Rock concerts, heavy machinery, loud headphones, baring television screens; we’re always told that these things will affect our hearing, but do they actually cause harm?
It turns out that, over time, they do.
Noise-induced hearing loss is what happens when we expose ourselves to too much noise for too long a time. We’re going to explore this condition in a little more detail today, giving you some tips on how to avoid it and what your options are if you do get it.
Let’s get started.
Understanding Noise-Induced Hearing Loss
There are a few ways that a person can get noise-induced hearing loss, so we’ll take a look at the most common ones.
It’s important to remember that anyone can get this condition. Our ears are prone to decay after a while, and old age is typically the harborer of poor hearing. That in mind, it’s not always your fault that you get noise-induced hearing loss.
Daily life is prone to expose us to really loud noises on a regular basis. Additionally, as we’ll see in our next section, sometimes it doesn’t take more than a noise or two to damage our hearing.
Extreme noises like gunshots, fireworks, explosions, and crashes can all do serious damage to a person’s hearing. These instances lead to a period of ringing or high-pitched warbling, followed by a period of muffled hearing.
These extreme sounds don’t always damage a person’s hearing. In a lot of cases, though, one huge blast to your eardrum is all it takes to take out a serious chunk of your ability to hear.
Daily Exposure (Over Time)
Another common way to get noise-induced hearing loss is to be exposed to loud noises almost every day. These don’t have to be explosions or gunshots, but maybe loud stereos or saws.
You might also work long-term at a job where you’re wearing headphones most of the time. Drills, lawnmowers, engines, and machinery are also common sources.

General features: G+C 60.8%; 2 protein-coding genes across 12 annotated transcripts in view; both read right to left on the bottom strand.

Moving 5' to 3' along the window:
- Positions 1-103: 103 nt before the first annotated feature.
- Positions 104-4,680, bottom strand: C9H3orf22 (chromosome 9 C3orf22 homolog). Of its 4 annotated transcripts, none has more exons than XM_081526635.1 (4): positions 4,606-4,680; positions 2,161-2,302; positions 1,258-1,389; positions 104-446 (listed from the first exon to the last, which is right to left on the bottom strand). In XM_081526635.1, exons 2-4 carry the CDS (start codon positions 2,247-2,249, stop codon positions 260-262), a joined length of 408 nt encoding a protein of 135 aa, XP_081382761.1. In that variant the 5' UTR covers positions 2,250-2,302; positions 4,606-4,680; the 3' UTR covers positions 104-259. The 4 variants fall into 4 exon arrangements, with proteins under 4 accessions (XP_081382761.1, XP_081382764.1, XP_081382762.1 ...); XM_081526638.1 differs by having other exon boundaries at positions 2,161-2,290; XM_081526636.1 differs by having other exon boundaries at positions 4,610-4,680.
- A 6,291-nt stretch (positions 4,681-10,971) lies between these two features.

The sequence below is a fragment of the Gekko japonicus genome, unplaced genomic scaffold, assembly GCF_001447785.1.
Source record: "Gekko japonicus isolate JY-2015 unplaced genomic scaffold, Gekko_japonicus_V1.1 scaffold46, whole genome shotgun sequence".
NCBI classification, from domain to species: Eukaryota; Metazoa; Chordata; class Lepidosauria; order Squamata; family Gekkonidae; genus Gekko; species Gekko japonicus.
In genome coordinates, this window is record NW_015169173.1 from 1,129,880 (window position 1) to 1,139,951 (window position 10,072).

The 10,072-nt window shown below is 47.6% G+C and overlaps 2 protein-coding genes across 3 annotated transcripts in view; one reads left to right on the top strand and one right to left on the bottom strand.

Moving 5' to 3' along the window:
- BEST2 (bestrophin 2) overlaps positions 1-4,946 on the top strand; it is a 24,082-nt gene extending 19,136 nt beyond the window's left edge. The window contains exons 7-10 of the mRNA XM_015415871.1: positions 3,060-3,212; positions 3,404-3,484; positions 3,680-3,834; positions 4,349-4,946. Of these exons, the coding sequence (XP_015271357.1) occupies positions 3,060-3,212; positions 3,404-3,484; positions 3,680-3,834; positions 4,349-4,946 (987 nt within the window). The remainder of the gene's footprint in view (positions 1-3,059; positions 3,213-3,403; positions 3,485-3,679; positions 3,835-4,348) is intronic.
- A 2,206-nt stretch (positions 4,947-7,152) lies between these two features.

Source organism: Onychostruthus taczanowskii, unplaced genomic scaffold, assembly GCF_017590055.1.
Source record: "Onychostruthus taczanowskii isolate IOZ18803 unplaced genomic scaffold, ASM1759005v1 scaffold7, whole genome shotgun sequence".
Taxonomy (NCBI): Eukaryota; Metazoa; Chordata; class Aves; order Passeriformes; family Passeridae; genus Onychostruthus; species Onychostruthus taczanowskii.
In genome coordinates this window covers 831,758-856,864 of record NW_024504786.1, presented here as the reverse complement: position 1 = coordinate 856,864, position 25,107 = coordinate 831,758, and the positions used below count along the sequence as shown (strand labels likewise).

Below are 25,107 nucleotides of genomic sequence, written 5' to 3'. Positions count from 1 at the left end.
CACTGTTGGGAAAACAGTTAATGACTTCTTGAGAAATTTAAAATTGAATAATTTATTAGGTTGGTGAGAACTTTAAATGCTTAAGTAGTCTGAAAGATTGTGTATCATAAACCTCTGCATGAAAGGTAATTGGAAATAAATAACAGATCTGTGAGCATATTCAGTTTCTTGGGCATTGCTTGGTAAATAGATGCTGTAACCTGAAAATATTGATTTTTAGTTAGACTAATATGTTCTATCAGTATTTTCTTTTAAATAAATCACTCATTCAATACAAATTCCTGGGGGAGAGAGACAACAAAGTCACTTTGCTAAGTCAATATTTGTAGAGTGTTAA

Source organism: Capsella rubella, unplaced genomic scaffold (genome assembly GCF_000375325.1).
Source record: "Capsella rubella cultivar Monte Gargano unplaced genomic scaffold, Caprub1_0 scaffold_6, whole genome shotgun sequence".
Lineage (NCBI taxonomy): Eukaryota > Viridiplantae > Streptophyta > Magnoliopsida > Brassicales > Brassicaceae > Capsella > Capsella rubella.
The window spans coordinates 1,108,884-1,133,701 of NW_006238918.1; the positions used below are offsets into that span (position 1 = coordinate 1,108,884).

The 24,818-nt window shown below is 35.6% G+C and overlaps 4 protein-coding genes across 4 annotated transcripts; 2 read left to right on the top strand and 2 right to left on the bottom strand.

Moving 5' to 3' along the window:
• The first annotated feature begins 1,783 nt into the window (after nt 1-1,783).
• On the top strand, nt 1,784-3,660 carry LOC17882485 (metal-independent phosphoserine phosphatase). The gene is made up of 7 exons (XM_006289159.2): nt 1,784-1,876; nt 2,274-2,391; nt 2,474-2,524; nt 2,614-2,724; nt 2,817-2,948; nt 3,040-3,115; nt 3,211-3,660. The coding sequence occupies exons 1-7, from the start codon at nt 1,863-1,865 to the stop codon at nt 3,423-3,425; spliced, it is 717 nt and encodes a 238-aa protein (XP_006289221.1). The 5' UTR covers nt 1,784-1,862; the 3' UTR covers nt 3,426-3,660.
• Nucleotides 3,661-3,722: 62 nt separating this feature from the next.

Most times, hearing loss from these sounds comes when a person works at a place with almost constant exposure to these noises.
Intermittent exposure to damaging sounds is common for those who don’t work in loud areas, but enjoy activities that expose them to extremely loud sounds.
The classic example is someone who frequents a lot of concerts. It’s possible to avoid damage to the ear if you wear earplugs or avoid the speakers as much as possible. That said, loud concerts can damage a person’s ear in a way that lingers for a few days or weeks.
In some cases, the damage could persist.
The encouraging thing about all of the noise-induced hearing loss examples above is that there are options to help your hearing once it starts to go. If you’re looking for an example, take a look at this Phonak review.
You’ll see that it’s possible to improve one’s hearing with a little help from technology.
Need More Health Tips?
Noise-induced hearing loss is just one of many preventable conditions that you should be aware of. If you’re trying to read up on ways to keep yourself in great health, we’re here to help.
Explore our site for more key information on staying healthy, happy, and full of life.